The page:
The avocado (Persea Americana) originated in south-central Mexico, sometime between 7,000 and 5,000 B.C. But it was several millennia before this wild variety was cultivated. Archaeologists in Peru have found domesticated avocado seeds buried with Incan mummies dating back to 750 B.C. and there is evidence that avocados were cultivated in Mexico as early as 500 B.C.
Spanish conquistadores loved the fruit but couldn't pronounce it and changed the Aztec word to a more manageable aguacate, which eventually became avocado in English. The first English-language mention of avocado was by Sir Henry Sloane in 1696.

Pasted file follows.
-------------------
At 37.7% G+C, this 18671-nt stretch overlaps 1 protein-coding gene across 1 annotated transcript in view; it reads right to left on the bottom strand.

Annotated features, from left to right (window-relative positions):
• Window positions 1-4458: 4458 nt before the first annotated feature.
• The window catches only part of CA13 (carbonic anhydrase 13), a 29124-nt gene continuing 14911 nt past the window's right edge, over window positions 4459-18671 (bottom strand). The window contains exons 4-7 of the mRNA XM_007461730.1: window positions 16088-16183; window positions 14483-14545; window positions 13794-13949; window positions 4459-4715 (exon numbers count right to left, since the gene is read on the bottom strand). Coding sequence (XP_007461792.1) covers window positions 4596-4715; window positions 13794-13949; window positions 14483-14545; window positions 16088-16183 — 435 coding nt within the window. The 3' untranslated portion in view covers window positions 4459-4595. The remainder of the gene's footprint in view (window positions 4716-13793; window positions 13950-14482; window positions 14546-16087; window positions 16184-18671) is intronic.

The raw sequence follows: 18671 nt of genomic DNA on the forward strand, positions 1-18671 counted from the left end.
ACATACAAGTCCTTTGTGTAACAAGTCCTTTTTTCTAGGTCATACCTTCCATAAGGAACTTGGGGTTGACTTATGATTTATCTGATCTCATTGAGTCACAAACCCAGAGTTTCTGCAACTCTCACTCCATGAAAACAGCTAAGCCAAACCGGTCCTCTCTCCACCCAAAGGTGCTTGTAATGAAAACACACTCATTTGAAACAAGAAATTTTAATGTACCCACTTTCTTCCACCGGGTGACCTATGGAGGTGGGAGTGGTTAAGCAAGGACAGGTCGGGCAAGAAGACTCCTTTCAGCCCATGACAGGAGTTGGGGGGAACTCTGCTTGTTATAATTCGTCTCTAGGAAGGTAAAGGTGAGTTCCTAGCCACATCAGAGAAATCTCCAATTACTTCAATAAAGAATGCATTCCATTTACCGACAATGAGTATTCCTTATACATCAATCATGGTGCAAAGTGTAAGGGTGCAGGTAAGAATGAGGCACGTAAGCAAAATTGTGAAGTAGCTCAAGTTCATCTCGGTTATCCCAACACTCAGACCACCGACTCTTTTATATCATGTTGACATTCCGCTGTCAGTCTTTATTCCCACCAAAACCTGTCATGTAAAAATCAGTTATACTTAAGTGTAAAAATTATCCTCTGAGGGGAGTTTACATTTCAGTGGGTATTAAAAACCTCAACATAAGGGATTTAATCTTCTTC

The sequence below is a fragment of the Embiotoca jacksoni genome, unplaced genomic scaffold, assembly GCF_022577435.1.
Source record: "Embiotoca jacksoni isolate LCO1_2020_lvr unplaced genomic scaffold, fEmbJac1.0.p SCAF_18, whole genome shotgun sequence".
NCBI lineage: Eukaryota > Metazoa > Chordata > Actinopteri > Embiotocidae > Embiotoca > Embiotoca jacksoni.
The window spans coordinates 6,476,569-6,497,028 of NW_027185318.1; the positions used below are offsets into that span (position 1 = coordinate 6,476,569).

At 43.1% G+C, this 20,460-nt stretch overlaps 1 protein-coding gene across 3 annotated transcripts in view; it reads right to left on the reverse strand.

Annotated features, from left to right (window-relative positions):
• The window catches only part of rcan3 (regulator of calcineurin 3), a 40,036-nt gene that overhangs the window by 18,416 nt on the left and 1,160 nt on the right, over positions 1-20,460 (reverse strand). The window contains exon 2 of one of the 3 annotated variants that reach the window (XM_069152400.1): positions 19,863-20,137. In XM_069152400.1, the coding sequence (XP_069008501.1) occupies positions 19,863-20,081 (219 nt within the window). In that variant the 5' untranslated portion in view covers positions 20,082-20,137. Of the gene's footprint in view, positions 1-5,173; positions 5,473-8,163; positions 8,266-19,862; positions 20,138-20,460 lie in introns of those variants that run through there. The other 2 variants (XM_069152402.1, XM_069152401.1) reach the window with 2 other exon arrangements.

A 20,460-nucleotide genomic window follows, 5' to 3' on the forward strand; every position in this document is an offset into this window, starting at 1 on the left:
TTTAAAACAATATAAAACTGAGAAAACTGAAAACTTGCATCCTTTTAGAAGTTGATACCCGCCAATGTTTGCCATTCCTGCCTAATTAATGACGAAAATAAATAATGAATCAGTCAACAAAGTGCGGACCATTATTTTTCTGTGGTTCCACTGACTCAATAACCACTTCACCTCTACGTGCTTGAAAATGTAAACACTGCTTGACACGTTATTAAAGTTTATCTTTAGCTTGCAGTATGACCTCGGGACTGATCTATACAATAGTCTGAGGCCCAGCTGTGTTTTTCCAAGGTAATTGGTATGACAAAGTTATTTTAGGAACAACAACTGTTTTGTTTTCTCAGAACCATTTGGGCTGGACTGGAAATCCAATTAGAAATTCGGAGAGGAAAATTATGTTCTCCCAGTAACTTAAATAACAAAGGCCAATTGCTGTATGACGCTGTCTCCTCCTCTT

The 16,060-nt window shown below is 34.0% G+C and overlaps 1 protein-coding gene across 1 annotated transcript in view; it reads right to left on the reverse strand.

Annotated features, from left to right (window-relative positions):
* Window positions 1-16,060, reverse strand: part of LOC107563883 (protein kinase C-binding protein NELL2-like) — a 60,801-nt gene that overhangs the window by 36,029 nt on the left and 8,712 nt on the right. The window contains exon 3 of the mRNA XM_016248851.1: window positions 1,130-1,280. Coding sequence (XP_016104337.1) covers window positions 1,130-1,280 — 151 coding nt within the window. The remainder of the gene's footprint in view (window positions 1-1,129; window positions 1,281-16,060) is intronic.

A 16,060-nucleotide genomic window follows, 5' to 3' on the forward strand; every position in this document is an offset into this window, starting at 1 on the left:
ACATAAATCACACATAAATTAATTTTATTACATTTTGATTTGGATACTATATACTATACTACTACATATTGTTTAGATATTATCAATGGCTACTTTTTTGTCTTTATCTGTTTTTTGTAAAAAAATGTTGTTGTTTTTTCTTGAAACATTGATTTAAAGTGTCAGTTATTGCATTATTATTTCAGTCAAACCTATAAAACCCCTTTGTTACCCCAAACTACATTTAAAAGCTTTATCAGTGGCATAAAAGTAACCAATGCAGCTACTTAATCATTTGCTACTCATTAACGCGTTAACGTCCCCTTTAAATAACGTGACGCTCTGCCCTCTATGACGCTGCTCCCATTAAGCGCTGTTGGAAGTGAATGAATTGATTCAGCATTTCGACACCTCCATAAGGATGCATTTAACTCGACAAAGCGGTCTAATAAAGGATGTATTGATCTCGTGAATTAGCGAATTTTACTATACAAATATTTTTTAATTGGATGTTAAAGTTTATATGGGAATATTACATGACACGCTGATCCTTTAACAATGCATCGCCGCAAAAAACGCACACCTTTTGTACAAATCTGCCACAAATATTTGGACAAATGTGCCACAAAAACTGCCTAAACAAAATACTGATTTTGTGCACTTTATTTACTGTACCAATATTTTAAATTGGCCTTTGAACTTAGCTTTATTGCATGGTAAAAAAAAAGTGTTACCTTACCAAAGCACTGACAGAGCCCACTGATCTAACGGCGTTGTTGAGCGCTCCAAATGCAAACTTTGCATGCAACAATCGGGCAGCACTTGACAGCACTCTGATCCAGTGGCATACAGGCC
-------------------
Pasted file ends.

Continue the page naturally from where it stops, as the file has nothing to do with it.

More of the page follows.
Fast forward to 1871, when Judge R.B. Ord of Santa Barbara successfully introduced avocados to the U.S. with trees from Mexico. By the early 1900s, growers were seeing the avocado's commercial potential.
Today, California is the number-one producer of avocados and home to 95% of the nation's crop. Most California avocados are harvested on 60,000 acres between San Luis Obispo and the Mexican border, by about 6,000 growers. San Diego County, which produces 40% of all California avocados, is the acknowledged avocado capital of the nation.
California avocados are grown year-round. A single California avocado tree can produce up to 60 pounds of fresh fruit each year, approximately 120 pieces.